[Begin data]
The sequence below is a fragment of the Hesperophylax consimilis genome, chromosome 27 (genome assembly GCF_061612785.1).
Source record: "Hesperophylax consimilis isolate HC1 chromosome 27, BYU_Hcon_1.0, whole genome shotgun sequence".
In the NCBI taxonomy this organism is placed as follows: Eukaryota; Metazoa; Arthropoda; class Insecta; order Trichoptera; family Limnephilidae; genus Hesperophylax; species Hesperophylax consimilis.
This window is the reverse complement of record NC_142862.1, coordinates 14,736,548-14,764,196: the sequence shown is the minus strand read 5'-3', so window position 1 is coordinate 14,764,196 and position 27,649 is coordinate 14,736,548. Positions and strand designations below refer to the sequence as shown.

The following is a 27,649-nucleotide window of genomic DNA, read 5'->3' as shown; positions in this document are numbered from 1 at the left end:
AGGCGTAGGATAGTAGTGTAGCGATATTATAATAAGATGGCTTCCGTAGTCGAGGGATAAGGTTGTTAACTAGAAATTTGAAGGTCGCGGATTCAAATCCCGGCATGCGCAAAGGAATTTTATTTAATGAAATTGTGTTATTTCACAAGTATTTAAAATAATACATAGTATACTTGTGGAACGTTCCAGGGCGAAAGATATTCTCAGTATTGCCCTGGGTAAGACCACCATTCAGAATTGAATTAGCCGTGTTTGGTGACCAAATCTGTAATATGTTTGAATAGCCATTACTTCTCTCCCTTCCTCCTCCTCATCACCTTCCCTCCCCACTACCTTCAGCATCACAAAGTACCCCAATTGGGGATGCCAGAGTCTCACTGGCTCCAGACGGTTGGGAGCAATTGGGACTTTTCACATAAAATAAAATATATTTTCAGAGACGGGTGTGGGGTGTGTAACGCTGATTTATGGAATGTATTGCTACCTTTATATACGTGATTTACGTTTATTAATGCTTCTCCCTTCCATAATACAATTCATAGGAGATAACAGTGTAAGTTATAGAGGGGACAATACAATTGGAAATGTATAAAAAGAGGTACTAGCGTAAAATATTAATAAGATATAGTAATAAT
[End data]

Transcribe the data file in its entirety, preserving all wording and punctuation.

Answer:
The sequence below is a fragment of the Hesperophylax consimilis genome, chromosome 27 (genome assembly GCF_061612785.1).
Source record: "Hesperophylax consimilis isolate HC1 chromosome 27, BYU_Hcon_1.0, whole genome shotgun sequence".
In the NCBI taxonomy this organism is placed as follows: Eukaryota; Metazoa; Arthropoda; class Insecta; order Trichoptera; family Limnephilidae; genus Hesperophylax; species Hesperophylax consimilis.
This window is the reverse complement of record NC_142862.1, coordinates 14,736,548-14,764,196: the sequence shown is the minus strand read 5'-3', so window position 1 is coordinate 14,764,196 and position 27,649 is coordinate 14,736,548. Positions and strand designations below refer to the sequence as shown.

The following is a 27,649-nucleotide window of genomic DNA, read 5'->3' as shown; positions in this document are numbered from 1 at the left end:
AGGCGTAGGATAGTAGTGTAGCGATATTATAATAAGATGGCTTCCGTAGTCGAGGGATAAGGTTGTTAACTAGAAATTTGAAGGTCGCGGATTCAAATCCCGGCATGCGCAAAGGAATTTTATTTAATGAAATTGTGTTATTTCACAAGTATTTAAAATAATACATAGTATACTTGTGGAACGTTCCAGGGCGAAAGATATTCTCAGTATTGCCCTGGGTAAGACCACCATTCAGAATTGAATTAGCCGTGTTTGGTGACCAAATCTGTAATATGTTTGAATAGCCATTACTTCTCTCCCTTCCTCCTCCTCATCACCTTCCCTCCCCACTACCTTCAGCATCACAAAGTACCCCAATTGGGGATGCCAGAGTCTCACTGGCTCCAGACGGTTGGGAGCAATTGGGACTTTTCACATAAAATAAAATATATTTTCAGAGACGGGTGTGGGGTGTGTAACGCTGATTTATGGAATGTATTGCTACCTTTATATACGTGATTTACGTTTATTAATGCTTCTCCCTTCCATAATACAATTCATAGGAGATAACAGTGTAAGTTATAGAGGGGACAATACAATTGGAAATGTATAAAAAGAGGTACTAGCGTAAAATATTAATAAGATATAGTAATAAT